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07 April 2015 - MedicalXpress - Are current dietary guidelines for sodium and potassium reasonable?

To reduce the risk of heart disease and stroke, the World Health Organization recommends we consume no more than 2000 mg of sodium a day—less than a teaspoon of salt. At the same time, the WHO recommends we consume at least 3510 mg of potassium daily, again to lower our odds of heart disease and stroke.

FAB RESEARCH COMMENT:

Please see the underpinning OPEN ACCESS research here: 

Drewnowski et al., 2015 - The feasibility of meeting the WHO guidelines for sodium and potassium

Please see also: 

CASH - Consensus Action on Salt and Health

That's a lot of potassium. Potatoes, for example, are considered to be a relatively potassium-rich food. Yet to get to 3510 mg a day you would have to eat about six potatoes day. Or drink 9 cups of milk. Or eat 2 1/2 cups of beet greens—a day.

So how are we doing at hitting the WHO targets?

Dr. Adam Drewnowski, professor of epidemiology who directs the Center for Public Health Nutrition at the School of Public Health at the University of Washington, wanted to find out. He and five international colleagues looked at dietary national surveys conducted by the governments of France, Mexico, the United Kingdom and the United States.

They found that at best, only 0.3% of Americans, or about three in a thousand achieve the WHO dietary goals. The French do a little bit better, with 0.5% hitting the targets. The Mexicans do a bit worse, with just 0.15% making the mark. The British did the worst with just 0.1%, or one in a thousand, meeting the recommended dietary targets.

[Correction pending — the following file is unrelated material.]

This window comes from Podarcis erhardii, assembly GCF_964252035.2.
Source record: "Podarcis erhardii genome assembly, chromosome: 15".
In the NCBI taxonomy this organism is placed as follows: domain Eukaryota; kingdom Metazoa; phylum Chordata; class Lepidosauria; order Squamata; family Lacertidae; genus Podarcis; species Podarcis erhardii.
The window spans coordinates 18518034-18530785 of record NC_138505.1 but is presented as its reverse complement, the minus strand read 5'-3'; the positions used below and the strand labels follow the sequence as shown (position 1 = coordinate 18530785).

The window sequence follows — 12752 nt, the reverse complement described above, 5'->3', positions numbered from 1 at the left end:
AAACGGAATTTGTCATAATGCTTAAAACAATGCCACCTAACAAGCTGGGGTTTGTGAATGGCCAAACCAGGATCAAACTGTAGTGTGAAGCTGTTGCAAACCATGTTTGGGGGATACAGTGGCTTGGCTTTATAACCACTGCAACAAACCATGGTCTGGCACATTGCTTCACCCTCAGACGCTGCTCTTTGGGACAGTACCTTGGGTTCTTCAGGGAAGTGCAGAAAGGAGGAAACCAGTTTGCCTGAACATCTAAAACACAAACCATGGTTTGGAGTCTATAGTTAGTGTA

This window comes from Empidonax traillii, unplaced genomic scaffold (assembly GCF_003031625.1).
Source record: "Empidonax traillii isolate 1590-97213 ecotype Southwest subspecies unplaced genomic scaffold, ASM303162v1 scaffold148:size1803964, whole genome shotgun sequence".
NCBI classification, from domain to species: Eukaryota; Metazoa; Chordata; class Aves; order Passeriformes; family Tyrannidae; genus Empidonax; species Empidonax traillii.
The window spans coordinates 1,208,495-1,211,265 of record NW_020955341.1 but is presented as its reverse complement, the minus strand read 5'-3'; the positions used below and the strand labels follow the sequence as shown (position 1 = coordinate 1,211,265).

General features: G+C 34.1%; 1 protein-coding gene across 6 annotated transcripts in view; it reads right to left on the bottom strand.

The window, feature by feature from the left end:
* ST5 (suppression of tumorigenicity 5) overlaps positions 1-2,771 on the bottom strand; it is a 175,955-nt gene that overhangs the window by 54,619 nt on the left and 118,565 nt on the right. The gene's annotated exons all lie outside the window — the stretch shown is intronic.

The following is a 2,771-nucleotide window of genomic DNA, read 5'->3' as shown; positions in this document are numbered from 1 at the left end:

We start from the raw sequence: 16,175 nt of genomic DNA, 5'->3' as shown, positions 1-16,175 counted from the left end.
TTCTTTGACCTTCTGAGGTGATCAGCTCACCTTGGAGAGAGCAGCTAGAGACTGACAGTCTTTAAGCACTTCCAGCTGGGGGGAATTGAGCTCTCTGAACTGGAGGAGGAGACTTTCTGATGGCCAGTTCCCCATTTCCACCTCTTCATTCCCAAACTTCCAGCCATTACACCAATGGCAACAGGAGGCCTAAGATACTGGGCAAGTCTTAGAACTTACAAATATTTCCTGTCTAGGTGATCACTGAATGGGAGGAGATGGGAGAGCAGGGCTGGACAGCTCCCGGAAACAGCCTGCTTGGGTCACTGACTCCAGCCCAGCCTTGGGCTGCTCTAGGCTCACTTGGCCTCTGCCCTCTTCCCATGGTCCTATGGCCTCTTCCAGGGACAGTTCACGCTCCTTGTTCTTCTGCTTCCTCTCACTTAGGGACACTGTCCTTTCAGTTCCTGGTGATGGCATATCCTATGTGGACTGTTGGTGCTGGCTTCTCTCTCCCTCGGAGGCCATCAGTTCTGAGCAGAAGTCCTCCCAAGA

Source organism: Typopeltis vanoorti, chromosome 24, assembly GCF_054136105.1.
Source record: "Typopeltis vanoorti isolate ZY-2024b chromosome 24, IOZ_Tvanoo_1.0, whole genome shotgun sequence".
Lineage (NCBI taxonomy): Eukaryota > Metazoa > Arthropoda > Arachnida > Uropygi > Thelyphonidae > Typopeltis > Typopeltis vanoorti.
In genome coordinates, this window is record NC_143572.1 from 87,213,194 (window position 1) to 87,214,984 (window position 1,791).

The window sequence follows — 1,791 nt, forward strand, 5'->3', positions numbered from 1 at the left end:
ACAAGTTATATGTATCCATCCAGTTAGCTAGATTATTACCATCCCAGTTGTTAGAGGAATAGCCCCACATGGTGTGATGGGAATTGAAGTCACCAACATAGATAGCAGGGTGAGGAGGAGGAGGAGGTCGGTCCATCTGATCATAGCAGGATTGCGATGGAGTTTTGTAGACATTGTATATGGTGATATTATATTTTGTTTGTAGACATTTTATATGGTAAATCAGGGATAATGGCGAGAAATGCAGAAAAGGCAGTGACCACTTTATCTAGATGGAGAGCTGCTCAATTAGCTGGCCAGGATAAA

"The data confirm that we eat too much sodium and not enough potassium," said Drewnowski. "But they also suggest that the numbers being proposed by WHO and other health agencies are completely unfeasible. The chances that a majority of a population would achieve these goals is near zero."

"The problem is that sodium and potassium are found in many of the same foods," Drewnowski explains. 

You can boost your potassium intake by eating potassium-rich foods, such as greens, citrus and fish, but these foods tend to be more expensive.

Supplementation is not the answer because potassium has a metallic, bitter taste that would make most foods unpalatable.

Drewnowski said there are several lessons to take away from the new study. First, it will be hard to achieve significant reduction in dietary sodium by consumer education alone. Most of the sodium in the American diet comes from processed foods, including breads, pizza, processed meats and cheese. Reformulating foods to lower their sodium content would be one strategy to reduce sodium intake. But global guidelines need to take global food patterns into account.

"Pizza is a major source of sodium in the U.S. I doubt that this is also the case in Asia," Drewnowski said. "We get too much data from Boston and not enough from Bangladesh."

The bottom line, said Drewnowski, is that dietary guidelines, especially global health guidelines, need to set targets that are reasonable and are backed by more data from low- and middle-income countries. "The current WHO targets do not appear to be feasible. These targets cannot be met."